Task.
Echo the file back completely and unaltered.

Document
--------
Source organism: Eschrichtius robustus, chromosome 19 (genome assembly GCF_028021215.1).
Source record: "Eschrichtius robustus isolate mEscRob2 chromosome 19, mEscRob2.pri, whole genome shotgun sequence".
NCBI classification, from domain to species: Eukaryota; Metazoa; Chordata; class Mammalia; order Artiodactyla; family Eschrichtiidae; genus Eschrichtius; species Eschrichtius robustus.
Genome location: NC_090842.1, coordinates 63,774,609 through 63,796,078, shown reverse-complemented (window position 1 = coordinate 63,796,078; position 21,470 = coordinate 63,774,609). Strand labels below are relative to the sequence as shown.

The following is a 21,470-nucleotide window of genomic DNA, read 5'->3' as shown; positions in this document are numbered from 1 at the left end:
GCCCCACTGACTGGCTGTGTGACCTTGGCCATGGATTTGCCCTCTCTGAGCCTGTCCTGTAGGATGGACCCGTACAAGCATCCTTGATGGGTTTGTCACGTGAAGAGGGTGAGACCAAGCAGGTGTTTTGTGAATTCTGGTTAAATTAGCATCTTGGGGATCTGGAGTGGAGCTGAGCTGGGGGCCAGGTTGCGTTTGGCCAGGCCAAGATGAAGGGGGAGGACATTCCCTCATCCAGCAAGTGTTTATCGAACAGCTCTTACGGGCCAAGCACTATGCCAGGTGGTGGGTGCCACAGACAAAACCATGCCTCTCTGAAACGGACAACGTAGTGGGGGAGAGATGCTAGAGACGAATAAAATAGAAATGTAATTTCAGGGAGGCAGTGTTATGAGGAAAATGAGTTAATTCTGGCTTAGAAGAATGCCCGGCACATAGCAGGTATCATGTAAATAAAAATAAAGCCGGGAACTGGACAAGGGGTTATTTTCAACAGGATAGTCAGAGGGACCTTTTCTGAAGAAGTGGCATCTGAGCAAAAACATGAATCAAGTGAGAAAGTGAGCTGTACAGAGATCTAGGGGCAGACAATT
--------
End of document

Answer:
Source organism: Eschrichtius robustus, chromosome 19 (genome assembly GCF_028021215.1).
Source record: "Eschrichtius robustus isolate mEscRob2 chromosome 19, mEscRob2.pri, whole genome shotgun sequence".
NCBI classification, from domain to species: Eukaryota; Metazoa; Chordata; class Mammalia; order Artiodactyla; family Eschrichtiidae; genus Eschrichtius; species Eschrichtius robustus.
Genome location: NC_090842.1, coordinates 63,774,609 through 63,796,078, shown reverse-complemented (window position 1 = coordinate 63,796,078; position 21,470 = coordinate 63,774,609). Strand labels below are relative to the sequence as shown.

The following is a 21,470-nucleotide window of genomic DNA, read 5'->3' as shown; positions in this document are numbered from 1 at the left end:
GCCCCACTGACTGGCTGTGTGACCTTGGCCATGGATTTGCCCTCTCTGAGCCTGTCCTGTAGGATGGACCCGTACAAGCATCCTTGATGGGTTTGTCACGTGAAGAGGGTGAGACCAAGCAGGTGTTTTGTGAATTCTGGTTAAATTAGCATCTTGGGGATCTGGAGTGGAGCTGAGCTGGGGGCCAGGTTGCGTTTGGCCAGGCCAAGATGAAGGGGGAGGACATTCCCTCATCCAGCAAGTGTTTATCGAACAGCTCTTACGGGCCAAGCACTATGCCAGGTGGTGGGTGCCACAGACAAAACCATGCCTCTCTGAAACGGACAACGTAGTGGGGGAGAGATGCTAGAGACGAATAAAATAGAAATGTAATTTCAGGGAGGCAGTGTTATGAGGAAAATGAGTTAATTCTGGCTTAGAAGAATGCCCGGCACATAGCAGGTATCATGTAAATAAAAATAAAGCCGGGAACTGGACAAGGGGTTATTTTCAACAGGATAGTCAGAGGGACCTTTTCTGAAGAAGTGGCATCTGAGCAAAAACATGAATCAAGTGAGAAAGTGAGCTGTACAGAGATCTAGGGGCAGACAATT